Of course we already have had a heads up from all the wire reports around the world talking about the significant winter weather events that have occurred worldwide in the last month, but until now, there hasn’t been a measure of how the planet was doing for the winter of 2007/2008.
Remote Sensing Systems of Santa Rosa just posted the latest MSU (Microwave Sounder Unit) data.
January posted a -.08°C near global anomaly between -70S and 82.5N latitude (the viewshed of the satellite sounder). That makes it the coldest month since January 2000, and the 2nd coldest January for the planet in 15 years. Both northern and southern hemispheres posted negative anomalies of -012°C and -.038°C respectively, happening for the first time since January 2000.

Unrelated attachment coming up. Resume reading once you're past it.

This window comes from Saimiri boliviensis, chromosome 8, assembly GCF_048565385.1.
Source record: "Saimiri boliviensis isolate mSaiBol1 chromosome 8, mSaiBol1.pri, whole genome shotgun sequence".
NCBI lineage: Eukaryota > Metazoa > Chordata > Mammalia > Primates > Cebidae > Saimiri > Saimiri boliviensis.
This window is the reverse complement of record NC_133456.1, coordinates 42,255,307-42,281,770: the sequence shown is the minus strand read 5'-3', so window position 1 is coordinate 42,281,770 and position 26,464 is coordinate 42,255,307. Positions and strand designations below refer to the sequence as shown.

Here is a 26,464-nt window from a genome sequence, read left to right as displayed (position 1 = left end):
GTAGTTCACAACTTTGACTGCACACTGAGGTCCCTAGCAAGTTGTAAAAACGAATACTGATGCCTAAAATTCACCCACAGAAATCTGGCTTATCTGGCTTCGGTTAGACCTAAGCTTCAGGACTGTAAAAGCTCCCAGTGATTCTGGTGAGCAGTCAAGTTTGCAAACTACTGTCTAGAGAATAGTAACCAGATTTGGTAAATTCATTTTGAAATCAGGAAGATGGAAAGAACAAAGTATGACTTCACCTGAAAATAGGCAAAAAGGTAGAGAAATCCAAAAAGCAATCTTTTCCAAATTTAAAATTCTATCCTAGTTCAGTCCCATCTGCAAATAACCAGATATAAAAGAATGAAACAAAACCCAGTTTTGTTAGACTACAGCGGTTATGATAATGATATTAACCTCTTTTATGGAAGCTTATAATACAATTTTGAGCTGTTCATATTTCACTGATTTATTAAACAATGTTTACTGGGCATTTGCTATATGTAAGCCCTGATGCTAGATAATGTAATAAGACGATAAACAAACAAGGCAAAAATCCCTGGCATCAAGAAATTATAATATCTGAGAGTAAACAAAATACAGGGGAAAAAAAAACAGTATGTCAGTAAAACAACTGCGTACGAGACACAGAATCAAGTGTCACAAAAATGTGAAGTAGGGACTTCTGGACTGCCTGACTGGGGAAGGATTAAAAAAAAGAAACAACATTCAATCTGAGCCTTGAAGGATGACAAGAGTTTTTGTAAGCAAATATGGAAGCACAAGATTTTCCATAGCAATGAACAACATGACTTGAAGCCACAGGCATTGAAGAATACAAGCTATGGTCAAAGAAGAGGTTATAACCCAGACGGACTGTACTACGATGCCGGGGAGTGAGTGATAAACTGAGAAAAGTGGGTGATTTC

The United States posted a -.557°C anomaly for January 2008 and a -0.196°C anomaly for December 2007.
One can reasonably argue that this is a La Nina event and therefore cyclical rather than a sign of cooling or not-warming (January 2000 was also in a La Nina). Which is all well and good except for a couple of things. First, scientists used to think that El Nino’s and La Nina’s didn’t heat or cool the world so much as redistribute it across the surface. Now, with satellites being able to watch the whole world at the same time, they are being forced to rething this proposition.
Second, while climate scientists can reasonably argue that current cold temperatures are cyclical rather than part of a longer trend because they are an La Nina, they did NOT make this same argument when the 1998 El Nino produced cyclically hotter temperatures. All I remember about 1998 is Mann, Gore, Hansen and company all saying 1998 was the hottest year on record and proof of global warming.